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Gujarat Elections Gaffe: Business Standard does it yet again
The greatest benefit of the internet has been democratization of information and views on the information. Thankfully, India is not in the same boat as China with respect to internet censorship. At least, not yet, even though certain recent developments don’t inspire confidence.
Important data and analyses, access to which was once dependent on how the applicant greased the babu‘s palm, are now by and large available to the farthest corner of the country equipped with internet connectivity.
Writing on how “badly the Bharatiya Janata Party has lost the plot”, Aditi Phadnis undermined modi’s victory in the Gujarat 2007 elections by asserting that even though Modi has won every election in Gujarat in the past 10 years, the BJP’s vote percentage in 2007 was 40 whereas Congress’s vote was 38.8 percent and Bahujan Samaj Party’s vote was 4%.
This calculation makes the difference between the BJP and the INC a mere 1.2% and, in numerical terms, a mere 2.62 lakh voters. The precursor to this data analysis by Phadnis is that the BJP has been assaulted so badly that it “hurts to laugh”. Modi is, as the op-ed title goes, one of the “lotus eaters of the BJP” because of which the BJP has been left in “dire straits”.
Except that the truth, as pointed out by Prasanna Vishwanathan on Twitter is that the BJP’s vote share was 49.12% and Congress’s vote share was 38.8%. This makes the difference between the two parties 10.32%. Moreover, the BSP’s vote-share was 2.6% rather than 4% which reduces BSP’s numerical votes by 3.06 lakh voters from Phadnis’s calculations.
A comprehensive statistical report on the 2007 Gujarat elections can be accessed on the Election Commission website here Page 13 of the document titled ‘Performance of Political Parties’ contains the percentage vote share.
This error comes on the heels of another recent gaffe on Gujarat’s growth data (in Business Standard again) which was rectified and highlighted by the ever alert social media.
So, what difference does a 9% rise in vote-share make? Firstly, it increases the difference between BJP and the number 2 party by a huge numerical margin. The actual difference is 24.30 lakh more voters who voted for the BJP, almost ten-times the difference that would have been if Phadnis’s figures were true.
Secondly, any party attaining a percentage vote-share close to 50% is considered almost invincible in our first-past-the-post voting system since it almost always ensures a safe majority. When the vote-share lingers around the 20-30% mark, as has often happened in the last two decades of coalition dharma, the outcome can be surprising.
For example, in both 1998 and 1999 Loksabha elections, the BJP got a lesser vote-share percentage (25.59% and 23.75% respectively) than the Congress (25.82% and 28.30% respectively), yet it won 182 seats in both, whereas the Congress won 141 in 1998 which, surprisingly, reduced to 114 in 1999 (though the vote share increased).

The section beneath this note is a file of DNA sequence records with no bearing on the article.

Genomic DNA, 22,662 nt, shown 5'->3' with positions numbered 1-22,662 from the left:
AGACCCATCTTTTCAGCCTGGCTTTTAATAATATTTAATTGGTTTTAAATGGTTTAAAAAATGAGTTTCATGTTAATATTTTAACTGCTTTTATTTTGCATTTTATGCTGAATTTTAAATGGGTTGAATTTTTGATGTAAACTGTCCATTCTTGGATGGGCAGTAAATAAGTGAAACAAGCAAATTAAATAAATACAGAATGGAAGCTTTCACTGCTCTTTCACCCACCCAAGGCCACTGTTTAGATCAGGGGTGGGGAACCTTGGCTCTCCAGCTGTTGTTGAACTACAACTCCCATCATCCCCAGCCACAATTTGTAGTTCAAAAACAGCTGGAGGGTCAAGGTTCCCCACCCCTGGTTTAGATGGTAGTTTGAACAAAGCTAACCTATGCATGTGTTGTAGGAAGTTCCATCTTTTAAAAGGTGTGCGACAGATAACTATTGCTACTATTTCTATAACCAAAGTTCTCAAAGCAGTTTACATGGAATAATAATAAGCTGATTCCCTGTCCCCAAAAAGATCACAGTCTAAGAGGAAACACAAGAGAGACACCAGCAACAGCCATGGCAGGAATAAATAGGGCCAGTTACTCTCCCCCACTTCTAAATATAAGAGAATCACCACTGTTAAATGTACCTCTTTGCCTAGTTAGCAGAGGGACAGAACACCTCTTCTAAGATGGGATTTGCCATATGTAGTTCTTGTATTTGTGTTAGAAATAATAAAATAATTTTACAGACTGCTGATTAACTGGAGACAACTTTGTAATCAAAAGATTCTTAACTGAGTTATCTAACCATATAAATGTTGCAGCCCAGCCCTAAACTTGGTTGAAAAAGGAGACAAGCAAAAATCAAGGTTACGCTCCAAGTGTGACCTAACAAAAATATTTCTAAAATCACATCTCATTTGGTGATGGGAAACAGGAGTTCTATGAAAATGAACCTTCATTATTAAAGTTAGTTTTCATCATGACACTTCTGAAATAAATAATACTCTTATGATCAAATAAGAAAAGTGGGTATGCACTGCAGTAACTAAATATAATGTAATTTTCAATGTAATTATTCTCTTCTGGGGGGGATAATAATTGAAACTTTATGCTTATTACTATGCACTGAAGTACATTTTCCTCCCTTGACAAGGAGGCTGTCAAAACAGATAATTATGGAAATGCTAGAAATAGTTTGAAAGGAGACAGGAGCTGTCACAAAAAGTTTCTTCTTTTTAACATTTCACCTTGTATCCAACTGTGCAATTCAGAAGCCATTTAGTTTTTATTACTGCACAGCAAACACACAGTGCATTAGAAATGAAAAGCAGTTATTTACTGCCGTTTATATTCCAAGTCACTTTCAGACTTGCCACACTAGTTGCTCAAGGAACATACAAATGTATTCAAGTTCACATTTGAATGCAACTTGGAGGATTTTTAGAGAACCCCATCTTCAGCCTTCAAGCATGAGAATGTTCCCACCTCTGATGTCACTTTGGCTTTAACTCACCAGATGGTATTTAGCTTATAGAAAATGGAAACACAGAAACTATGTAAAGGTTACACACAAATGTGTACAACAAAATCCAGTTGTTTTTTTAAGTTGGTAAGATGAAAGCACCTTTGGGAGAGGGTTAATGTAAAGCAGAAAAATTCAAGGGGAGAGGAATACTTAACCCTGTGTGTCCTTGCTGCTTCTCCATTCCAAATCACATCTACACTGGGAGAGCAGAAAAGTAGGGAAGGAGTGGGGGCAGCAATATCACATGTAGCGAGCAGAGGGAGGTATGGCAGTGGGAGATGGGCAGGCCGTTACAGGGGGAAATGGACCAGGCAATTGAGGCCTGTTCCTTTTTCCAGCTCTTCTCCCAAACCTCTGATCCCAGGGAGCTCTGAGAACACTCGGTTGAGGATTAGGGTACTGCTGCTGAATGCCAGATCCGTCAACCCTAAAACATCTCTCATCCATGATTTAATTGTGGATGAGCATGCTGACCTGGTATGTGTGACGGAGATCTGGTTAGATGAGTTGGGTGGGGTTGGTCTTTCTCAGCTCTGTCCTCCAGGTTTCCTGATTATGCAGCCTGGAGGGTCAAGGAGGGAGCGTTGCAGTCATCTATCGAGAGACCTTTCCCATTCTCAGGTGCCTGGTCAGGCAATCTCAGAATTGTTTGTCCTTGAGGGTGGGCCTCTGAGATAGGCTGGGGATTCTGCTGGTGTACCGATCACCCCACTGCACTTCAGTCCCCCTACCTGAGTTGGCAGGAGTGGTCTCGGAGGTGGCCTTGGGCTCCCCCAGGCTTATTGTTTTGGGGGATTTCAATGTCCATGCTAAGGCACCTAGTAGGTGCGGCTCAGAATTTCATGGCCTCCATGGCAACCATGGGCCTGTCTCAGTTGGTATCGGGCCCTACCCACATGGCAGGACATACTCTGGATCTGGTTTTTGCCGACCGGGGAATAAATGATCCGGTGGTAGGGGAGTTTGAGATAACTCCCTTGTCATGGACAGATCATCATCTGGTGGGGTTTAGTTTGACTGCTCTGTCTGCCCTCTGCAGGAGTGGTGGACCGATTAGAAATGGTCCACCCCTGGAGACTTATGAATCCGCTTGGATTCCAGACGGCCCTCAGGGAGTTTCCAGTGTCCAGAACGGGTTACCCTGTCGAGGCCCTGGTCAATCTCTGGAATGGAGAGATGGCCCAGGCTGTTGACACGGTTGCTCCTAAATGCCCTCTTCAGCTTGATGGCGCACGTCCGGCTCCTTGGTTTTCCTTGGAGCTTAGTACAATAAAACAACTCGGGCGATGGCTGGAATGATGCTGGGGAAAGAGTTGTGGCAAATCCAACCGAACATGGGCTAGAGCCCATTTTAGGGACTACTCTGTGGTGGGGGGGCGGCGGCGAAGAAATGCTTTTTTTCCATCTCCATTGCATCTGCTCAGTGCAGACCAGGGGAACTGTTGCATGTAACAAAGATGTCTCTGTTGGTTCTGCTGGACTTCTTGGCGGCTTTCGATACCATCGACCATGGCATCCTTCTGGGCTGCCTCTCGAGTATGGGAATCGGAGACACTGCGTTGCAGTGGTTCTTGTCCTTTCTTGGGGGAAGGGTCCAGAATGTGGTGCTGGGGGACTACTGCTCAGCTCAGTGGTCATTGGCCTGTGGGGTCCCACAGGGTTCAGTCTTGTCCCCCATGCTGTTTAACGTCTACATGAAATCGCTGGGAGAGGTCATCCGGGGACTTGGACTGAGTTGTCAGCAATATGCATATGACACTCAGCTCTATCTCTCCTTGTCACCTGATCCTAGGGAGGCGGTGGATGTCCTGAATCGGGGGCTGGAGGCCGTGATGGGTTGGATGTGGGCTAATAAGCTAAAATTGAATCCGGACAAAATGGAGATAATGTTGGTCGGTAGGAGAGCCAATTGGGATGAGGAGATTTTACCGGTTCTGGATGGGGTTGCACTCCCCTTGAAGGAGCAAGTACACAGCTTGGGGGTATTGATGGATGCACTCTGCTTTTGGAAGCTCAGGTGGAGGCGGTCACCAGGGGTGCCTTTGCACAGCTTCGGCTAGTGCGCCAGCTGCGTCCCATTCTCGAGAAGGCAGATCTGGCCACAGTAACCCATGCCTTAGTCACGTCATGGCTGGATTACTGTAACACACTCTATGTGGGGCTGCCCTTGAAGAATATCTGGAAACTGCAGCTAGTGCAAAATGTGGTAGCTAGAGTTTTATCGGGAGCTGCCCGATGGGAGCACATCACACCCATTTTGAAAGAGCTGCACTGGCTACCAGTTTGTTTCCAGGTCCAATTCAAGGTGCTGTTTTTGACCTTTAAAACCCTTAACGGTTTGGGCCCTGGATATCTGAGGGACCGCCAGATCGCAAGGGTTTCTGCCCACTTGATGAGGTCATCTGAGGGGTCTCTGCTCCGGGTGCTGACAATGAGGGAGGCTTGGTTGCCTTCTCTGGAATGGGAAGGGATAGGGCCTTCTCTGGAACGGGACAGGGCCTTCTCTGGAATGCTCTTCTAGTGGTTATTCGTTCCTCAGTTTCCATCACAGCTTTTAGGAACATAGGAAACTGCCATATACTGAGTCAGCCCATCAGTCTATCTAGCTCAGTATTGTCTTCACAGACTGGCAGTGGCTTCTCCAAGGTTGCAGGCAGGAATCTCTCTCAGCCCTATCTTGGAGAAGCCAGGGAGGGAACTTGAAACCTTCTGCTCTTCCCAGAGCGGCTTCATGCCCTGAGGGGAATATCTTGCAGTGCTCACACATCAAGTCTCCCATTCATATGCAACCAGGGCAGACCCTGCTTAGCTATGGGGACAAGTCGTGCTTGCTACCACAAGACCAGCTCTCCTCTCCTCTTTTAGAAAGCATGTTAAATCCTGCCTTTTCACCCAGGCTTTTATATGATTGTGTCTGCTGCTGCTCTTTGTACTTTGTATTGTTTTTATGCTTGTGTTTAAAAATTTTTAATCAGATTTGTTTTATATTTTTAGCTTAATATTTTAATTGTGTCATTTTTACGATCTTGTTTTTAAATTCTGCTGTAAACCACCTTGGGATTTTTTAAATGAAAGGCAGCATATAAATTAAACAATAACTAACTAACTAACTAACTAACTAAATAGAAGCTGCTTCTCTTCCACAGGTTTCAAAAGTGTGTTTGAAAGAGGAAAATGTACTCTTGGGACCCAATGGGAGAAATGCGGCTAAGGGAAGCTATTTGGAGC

In the 1984 Lok Sabha elections which happened after Indira Gandhi’s assassination, Congress’s vote share was 49.10% (incidentally, same as BJP in Gujarat 2007) winning a whopping 404 out of 514 seats.
A whopping 49.12% vote-share, therefore, gives a party a very comfortable majority in so far as seats are concerned apart from the affirmation that out of every 100 who voted, 49 voted for the party.
That said, 2012 is, without doubt, going to be a significant watershed for Modi’s political growth. From being more of a “fence-sitter” in 2007, Gujarat’s ex-chief minister Keshubhai Patel is now positioning himself as a formidable political rival and has joined ex-BJP minister Gordhan Zadaphia and another ex-CM Suresh Mehta.
To what extent the rival faction’s influence works on the electorate remains to be seen. 2012 presents Modi with a tall challenge and also an opportunity like never before.
And it is undeniable that the more Gujarat Chief Minister – and the State’s most visible brand ambassador – Narendra Modi promotes his state and his government’s achievements and the more his entitlement to the country’s top post is spoken of, the greater scrutiny he is, and should rightfully be, subject to.
Though possibly damaging for the BJP, Keshubhai and Zadaphia scrutinizing and challenging Modi’s record and Modi defending his record in front of the voters’ court can only be good for democracy. But when the basis of the scrutiny by op-ed writers like Phadnis is a serious factual error, the irresistible inference is that an obsessive focus on the conclusion precedes and, therefore, prejudices a columnist’s duty of responsible fact-checking.
A little bit of research is all that it takes. In the information age of today, factual errors are unpardonable. Unless, of course, the conclusion is guided by motives other than objectivity.
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